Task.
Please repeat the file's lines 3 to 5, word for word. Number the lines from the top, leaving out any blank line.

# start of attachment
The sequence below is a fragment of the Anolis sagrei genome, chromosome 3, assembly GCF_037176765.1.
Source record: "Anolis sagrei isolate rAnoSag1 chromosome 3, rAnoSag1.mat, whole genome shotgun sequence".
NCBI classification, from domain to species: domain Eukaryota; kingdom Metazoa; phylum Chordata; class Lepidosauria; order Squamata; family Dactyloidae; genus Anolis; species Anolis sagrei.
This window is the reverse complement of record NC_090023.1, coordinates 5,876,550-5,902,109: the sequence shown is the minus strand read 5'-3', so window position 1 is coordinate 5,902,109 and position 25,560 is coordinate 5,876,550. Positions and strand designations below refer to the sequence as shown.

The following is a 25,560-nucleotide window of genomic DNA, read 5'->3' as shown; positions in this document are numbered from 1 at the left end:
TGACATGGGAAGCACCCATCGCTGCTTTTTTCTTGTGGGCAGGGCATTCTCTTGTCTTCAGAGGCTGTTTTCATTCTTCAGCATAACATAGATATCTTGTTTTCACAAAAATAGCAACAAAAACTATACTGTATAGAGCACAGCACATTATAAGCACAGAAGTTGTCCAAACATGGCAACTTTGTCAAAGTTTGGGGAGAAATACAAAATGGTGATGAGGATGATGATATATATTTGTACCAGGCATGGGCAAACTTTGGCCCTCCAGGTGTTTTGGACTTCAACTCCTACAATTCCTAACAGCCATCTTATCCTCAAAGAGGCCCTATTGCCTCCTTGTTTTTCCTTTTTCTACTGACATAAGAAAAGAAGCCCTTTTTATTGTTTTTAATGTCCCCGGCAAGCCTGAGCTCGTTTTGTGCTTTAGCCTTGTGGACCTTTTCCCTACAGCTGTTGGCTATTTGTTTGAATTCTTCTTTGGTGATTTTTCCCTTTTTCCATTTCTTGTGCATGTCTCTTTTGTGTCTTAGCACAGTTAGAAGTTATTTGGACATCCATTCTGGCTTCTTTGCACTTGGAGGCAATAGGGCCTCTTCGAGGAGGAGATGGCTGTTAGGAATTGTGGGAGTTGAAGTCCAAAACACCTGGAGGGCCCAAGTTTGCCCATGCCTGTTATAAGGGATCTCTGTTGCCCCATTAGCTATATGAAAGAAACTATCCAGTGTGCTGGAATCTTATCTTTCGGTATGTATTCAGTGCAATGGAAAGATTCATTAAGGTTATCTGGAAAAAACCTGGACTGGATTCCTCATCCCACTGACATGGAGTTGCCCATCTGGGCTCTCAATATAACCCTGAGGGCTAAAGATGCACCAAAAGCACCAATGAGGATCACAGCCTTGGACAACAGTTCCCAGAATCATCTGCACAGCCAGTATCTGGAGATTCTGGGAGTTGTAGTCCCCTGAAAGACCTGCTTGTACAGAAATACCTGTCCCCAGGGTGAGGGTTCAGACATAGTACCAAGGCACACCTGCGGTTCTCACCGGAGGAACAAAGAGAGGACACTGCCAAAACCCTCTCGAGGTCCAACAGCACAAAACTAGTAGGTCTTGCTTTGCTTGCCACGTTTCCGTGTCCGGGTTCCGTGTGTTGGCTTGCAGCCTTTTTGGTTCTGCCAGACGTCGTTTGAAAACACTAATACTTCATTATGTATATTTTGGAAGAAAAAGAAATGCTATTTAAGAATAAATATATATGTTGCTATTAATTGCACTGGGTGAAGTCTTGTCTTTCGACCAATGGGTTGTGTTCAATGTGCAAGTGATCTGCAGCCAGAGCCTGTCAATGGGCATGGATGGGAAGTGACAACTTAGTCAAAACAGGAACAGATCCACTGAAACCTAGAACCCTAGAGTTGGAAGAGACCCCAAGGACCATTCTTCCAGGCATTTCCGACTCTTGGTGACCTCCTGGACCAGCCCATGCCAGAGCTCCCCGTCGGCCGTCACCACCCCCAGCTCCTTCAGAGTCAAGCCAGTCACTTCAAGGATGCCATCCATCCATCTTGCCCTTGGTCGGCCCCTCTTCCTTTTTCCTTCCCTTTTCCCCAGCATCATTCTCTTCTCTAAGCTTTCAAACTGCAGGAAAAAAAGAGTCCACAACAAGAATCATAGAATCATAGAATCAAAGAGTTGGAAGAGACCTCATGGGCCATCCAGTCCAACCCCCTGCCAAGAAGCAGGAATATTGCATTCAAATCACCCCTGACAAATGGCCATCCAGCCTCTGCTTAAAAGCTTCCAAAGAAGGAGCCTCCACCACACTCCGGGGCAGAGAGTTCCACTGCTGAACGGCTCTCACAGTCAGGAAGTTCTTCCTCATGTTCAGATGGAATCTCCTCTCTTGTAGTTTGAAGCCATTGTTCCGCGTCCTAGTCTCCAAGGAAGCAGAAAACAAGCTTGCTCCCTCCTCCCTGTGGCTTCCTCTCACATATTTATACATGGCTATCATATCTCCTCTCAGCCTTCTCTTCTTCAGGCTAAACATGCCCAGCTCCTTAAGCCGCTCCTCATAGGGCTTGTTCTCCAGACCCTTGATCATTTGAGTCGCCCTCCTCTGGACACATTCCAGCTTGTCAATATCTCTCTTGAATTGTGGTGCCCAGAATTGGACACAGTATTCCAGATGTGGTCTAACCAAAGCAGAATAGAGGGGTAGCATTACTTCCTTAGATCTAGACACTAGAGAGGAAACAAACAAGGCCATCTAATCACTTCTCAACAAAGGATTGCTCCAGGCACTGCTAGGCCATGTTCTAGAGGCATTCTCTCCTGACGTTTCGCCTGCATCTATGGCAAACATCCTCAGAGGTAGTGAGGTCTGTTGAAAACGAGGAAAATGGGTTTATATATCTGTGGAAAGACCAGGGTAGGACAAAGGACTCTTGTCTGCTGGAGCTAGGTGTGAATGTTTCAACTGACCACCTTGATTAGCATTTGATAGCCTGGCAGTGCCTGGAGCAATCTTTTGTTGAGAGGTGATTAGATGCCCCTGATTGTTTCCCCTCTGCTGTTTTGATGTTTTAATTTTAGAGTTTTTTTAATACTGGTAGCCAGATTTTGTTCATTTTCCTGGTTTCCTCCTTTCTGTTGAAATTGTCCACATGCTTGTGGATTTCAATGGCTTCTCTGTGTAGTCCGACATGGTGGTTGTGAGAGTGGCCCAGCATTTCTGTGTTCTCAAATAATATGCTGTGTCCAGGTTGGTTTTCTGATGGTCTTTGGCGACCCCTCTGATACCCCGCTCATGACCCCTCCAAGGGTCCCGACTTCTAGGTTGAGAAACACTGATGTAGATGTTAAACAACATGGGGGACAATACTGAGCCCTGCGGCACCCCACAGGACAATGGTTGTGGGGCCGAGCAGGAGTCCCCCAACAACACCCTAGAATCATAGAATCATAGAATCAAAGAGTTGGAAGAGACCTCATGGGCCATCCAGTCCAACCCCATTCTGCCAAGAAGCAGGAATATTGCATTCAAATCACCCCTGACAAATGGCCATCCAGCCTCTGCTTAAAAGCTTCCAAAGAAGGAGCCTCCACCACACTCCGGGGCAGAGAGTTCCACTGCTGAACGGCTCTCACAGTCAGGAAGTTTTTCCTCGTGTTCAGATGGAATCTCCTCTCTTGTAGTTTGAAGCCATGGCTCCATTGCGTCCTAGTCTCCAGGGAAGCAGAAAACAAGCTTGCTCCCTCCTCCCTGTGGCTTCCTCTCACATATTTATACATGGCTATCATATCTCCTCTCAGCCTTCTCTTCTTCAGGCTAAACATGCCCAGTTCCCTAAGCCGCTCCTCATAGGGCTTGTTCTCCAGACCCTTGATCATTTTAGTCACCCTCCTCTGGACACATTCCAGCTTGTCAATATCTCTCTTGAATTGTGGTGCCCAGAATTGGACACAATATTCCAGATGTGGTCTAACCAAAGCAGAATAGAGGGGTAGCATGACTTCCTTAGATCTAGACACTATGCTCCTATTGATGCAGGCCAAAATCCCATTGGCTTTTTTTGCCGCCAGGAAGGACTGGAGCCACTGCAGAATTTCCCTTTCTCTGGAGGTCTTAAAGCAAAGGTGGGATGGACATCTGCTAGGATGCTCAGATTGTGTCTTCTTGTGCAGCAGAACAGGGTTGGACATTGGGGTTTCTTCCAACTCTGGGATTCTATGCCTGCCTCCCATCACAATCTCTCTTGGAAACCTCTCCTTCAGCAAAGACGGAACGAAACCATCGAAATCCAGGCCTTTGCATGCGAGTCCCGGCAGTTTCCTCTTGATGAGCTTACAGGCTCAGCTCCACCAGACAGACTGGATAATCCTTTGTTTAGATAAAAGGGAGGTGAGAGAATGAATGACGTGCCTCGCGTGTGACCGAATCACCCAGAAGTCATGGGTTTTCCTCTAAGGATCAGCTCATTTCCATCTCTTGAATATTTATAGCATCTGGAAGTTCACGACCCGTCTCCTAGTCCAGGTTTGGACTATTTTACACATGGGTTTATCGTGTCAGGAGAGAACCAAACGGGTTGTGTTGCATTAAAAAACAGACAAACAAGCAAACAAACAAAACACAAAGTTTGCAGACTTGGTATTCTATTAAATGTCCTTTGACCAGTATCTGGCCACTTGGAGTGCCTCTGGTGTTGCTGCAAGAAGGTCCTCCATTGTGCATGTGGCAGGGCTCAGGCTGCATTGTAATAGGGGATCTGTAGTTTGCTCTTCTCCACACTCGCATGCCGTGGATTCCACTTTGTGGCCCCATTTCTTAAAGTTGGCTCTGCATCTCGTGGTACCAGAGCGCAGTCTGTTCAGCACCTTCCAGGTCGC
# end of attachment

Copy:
NCBI classification, from domain to species: domain Eukaryota; kingdom Metazoa; phylum Chordata; class Lepidosauria; order Squamata; family Dactyloidae; genus Anolis; species Anolis sagrei.
This window is the reverse complement of record NC_090023.1, coordinates 5,876,550-5,902,109: the sequence shown is the minus strand read 5'-3', so window position 1 is coordinate 5,902,109 and position 25,560 is coordinate 5,876,550. Positions and strand designations below refer to the sequence as shown.

The following is a 25,560-nucleotide window of genomic DNA, read 5'->3' as shown; positions in this document are numbered from 1 at the left end: